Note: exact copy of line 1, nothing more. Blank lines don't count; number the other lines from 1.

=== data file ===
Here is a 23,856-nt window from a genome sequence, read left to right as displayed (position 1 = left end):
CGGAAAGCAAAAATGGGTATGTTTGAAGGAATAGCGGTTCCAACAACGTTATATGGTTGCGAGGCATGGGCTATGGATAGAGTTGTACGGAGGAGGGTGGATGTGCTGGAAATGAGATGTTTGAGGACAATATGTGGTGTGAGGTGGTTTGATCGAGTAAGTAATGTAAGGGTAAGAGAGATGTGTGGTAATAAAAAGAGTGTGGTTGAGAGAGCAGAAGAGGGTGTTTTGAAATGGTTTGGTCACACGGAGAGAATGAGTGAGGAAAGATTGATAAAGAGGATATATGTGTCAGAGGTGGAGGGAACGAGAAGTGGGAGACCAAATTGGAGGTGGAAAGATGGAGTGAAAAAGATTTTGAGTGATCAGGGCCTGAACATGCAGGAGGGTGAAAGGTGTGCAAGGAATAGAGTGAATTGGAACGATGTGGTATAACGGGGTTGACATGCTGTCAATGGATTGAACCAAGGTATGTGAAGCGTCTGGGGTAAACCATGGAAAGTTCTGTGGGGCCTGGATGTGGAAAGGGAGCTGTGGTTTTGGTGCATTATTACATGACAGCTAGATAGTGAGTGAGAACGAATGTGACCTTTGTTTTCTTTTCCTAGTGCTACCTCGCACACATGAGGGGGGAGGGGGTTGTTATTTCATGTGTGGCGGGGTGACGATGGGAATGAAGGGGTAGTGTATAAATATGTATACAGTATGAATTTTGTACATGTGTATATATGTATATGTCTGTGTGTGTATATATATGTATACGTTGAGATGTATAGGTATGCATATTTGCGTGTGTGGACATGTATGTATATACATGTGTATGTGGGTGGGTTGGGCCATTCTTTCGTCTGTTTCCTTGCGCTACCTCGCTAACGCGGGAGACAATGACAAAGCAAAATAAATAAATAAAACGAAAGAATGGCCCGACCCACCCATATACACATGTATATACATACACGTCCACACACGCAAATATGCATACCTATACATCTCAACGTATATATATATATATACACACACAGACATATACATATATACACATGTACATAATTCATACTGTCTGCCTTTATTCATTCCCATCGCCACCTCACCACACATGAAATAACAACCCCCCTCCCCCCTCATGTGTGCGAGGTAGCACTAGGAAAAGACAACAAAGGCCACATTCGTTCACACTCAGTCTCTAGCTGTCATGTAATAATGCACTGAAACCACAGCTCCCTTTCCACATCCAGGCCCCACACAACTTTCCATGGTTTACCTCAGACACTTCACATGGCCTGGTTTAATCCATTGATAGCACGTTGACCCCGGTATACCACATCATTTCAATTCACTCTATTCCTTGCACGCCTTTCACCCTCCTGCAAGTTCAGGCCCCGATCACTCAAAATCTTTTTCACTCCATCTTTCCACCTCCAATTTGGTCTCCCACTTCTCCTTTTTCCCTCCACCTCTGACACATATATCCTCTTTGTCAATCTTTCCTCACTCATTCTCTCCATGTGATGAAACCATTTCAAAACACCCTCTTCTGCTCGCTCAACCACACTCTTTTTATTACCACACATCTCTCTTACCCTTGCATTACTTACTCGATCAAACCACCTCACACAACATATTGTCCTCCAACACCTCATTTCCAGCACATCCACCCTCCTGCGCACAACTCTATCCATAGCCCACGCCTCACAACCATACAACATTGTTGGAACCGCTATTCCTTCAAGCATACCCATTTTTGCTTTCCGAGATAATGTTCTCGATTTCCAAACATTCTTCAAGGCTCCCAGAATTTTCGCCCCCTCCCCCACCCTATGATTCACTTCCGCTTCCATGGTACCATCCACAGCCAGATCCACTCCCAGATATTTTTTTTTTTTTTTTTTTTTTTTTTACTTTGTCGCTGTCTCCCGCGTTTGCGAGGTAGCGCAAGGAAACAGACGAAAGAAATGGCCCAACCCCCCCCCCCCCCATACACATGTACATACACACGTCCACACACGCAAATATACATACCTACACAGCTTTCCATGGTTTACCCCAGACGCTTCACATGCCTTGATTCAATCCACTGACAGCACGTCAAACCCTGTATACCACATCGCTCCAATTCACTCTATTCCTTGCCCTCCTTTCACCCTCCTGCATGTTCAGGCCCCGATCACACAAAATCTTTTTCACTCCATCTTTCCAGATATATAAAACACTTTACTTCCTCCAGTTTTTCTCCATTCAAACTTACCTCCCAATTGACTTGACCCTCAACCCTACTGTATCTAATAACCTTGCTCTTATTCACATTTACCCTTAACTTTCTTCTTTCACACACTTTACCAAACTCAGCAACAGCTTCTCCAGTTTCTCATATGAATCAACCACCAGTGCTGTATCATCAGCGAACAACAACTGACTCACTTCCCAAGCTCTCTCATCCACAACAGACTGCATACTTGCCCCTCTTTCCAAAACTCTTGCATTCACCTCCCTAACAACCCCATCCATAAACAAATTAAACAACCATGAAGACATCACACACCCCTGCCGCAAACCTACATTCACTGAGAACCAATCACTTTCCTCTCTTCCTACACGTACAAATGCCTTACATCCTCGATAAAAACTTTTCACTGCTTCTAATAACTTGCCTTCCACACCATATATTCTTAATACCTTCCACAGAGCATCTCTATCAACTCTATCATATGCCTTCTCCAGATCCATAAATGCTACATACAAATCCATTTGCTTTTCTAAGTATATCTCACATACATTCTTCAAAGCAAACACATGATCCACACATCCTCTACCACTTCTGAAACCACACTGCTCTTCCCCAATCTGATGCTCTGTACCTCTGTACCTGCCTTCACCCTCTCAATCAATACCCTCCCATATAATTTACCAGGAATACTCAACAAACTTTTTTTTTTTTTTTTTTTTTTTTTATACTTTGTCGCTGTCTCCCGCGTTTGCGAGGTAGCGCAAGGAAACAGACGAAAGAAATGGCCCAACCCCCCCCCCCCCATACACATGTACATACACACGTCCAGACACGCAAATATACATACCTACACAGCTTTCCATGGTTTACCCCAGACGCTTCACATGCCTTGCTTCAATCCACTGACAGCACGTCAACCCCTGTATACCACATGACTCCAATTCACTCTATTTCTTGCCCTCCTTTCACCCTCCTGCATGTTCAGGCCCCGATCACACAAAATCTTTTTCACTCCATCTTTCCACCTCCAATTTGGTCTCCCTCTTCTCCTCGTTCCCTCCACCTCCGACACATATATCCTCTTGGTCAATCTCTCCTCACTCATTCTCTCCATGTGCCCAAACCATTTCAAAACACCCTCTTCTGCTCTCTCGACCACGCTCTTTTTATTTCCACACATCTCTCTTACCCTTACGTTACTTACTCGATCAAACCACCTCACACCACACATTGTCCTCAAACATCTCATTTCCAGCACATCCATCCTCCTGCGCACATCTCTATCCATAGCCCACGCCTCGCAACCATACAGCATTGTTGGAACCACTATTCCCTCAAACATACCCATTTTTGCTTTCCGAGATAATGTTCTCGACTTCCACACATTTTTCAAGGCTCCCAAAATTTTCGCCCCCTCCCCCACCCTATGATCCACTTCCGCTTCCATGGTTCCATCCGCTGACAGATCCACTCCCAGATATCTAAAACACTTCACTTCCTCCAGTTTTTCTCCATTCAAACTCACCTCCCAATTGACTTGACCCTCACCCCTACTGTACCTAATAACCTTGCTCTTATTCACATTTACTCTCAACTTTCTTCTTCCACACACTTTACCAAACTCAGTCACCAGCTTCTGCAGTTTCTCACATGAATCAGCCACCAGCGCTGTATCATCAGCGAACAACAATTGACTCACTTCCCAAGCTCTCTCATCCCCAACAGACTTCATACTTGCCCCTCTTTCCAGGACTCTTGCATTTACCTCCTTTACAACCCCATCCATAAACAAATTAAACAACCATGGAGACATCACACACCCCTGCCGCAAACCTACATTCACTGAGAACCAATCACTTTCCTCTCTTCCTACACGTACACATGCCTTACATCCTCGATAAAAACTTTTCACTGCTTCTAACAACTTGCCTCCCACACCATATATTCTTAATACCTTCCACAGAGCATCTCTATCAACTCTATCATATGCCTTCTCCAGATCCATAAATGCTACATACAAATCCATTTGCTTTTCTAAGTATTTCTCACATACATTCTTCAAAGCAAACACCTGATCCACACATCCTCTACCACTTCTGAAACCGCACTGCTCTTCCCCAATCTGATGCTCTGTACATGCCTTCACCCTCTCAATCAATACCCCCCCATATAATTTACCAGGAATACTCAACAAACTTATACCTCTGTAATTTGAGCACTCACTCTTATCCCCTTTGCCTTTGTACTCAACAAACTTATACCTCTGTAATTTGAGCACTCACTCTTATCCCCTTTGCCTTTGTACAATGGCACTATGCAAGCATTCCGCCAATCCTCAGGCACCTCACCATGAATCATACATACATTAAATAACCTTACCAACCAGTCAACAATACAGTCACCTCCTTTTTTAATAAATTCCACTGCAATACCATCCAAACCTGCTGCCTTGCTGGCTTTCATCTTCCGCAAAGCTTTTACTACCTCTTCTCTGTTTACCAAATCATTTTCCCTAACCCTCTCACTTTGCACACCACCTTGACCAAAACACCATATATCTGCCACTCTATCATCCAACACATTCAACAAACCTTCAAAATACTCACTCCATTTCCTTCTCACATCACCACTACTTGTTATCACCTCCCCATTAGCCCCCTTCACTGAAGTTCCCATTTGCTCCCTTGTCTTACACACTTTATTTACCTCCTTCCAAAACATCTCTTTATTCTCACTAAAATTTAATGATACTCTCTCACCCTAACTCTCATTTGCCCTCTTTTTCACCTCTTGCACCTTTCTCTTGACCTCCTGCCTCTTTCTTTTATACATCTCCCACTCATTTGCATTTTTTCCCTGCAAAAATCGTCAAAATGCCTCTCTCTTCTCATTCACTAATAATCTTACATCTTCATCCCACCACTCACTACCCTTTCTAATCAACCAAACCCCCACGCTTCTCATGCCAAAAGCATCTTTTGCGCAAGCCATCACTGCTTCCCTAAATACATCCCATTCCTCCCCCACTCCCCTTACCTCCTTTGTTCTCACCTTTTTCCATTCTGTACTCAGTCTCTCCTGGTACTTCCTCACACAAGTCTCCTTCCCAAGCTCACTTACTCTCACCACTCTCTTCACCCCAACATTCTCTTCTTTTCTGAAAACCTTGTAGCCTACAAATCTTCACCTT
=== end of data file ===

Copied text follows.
Here is a 23,856-nt window from a genome sequence, read left to right as displayed (position 1 = left end):